August 3, 2008
HIV Epidemic 40% Higher Than Thought
By Fred Tasker, The Miami Herald
Aug. 3--The U.S. HIV epidemic is sharply worse than previously estimated, with thousands more people infected than realized, according to a new government way of calculating cases, officials said Saturday.
The CDC report stressed the higher numbers do not reflect an increase in HIV, only a more accurate count. It released the report at the 17th International AIDS Conference in Mexico City.
"This new picture reveals that the HIV epidemic is -- and has been -- worse than previously known and underscores the challenges in confronting this disease," said Dr. Kevin Fenton, director of the CDC's National Center for HIV/AIDS.
In Florida, new HIV cases have been reported at about 4,500 a year for the past 15 years; the correct number is closer to 6,000, said Tom Liberti, chief of the Bureau of HIV/AIDS for the Florida Department of Health.
South Florida numbers were not recalculated, but the region has among the highest HIV rates in the country.
HIV/AIDS activists reacted with anger and sorrow. Decisions about government funding for research are often based on how widespread the condition is.
"We've known this," said Charles Martin, executive director of the South Beach AIDS Project, which administers HIV tests to about 2,000 people a year. "But I'm saddened to know that we've been getting the short end of the stick in funding."
Dr. Margaret Fischl, pioneering AIDS researcher at the University of Miami School of Medicine, said experts have suspected for some time that the HIV epidemic was worse than reported.
'What's disturbing is that we continue to see new cases among the relatively young. They have no memory of what it is to have HIV infections. They say, 'I thought you had cured this.' "
More than a third of new infections nationwide are in young people from 13 to 29; people over 50 have the lowest rate. More than half of new cases come from men who have sex with men. Other high-risk groups include blacks and Hispanics.
U.S. funding of the global AIDS fight has risen from $2.3 billion in 2004 to $6 billion this year, with a five-year commitment of $48 billion. Federal spending for domestic HIV prevention, at about $660 million today, faces proposed cuts next year.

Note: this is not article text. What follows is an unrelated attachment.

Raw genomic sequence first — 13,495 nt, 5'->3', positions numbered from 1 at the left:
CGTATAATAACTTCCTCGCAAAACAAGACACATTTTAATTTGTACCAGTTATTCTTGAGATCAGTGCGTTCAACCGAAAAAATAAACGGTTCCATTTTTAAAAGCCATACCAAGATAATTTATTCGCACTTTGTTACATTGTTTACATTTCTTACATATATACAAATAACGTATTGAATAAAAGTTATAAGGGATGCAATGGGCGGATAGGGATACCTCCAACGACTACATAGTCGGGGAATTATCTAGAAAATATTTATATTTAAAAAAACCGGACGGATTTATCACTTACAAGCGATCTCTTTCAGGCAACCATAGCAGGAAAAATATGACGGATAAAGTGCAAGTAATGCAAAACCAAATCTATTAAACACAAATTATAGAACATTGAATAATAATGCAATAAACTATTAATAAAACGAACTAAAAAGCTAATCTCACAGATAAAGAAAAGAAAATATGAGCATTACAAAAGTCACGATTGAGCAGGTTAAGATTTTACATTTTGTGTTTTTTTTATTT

"We need a national AIDS strategy, an acknowledgement that this is an epidemic that requires a large and coordinated effort," said Julie Davids, of the Community HIV/AIDS Mobilization Project in Chicago.
"We've neglected the domestic epidemic," said Phill Wilson, founder of the Black AIDS Institute in Los Angeles. "And as a result, black people in particular have suffered."
He called for spending at least $1.3 billion a year on HIV prevention.
CDC officials acknowledged that the too-low HIV estimates might have hampered funding.
"We certainly know that some people who are at risk have not been reached by HIV prevention programs," said Rich Wolitski, acting director of the CDC's HIV/AIDS Prevention Division. "We know that 25 percent of persons infected don't know they're HIV positive. We know that 80 percent of gay and bisexual men have not been reached by individual HIV prevention programs in the past year."
Wolitski said the CDC is working on an HIV prevention strategy for the years 2010-2020. He declined to say how much funding it might need.
Martin, the South Beach AIDS activist, said his group's staff must wait for those at risk to come to them for help. "We're just not funded to go out to bars and hand out condoms," he said.
Still, there are victories in HIV prevention programs aimed at the groups most at risk, said Dr. Michael Kolber, medical director of the Comprehensive AIDS Program of the University of Miami School of Medicine.
He said the pastor of an African-American Miami church recently changed his mind about condom use and welcomed a UM program to come in with education, information and condoms.
"One of his parishioners had become infected," he said.
CDC officials said the improved HIV numbers come from a new statistical tool they say is more accurate in determining when a new HIV infection actually occurs, rather than when it is diagnosed. The old method relied on extrapolations of estimates from the 22 states that require name-based reporting of new HIV cases; the new method extrapolates actual case counts in those states.
AIDS statistics, which always were based on actual case counts, are not impacted, the CDC said.
The CDC said while the overall HIV numbers were consistently higher, the trends did not change dramatically over the 15 years leading up to 2006.
"New infections peaked in the mid-1980s at approximately 130,000 infections per year and reached a low of about 50,000 in the early 1990s," the report said. "Incidence then appears to have increased in the late 1990s, but has stabilized since that time with estimates ranging between 55,000 and 58,555 during the three most recent time periods analyzed."
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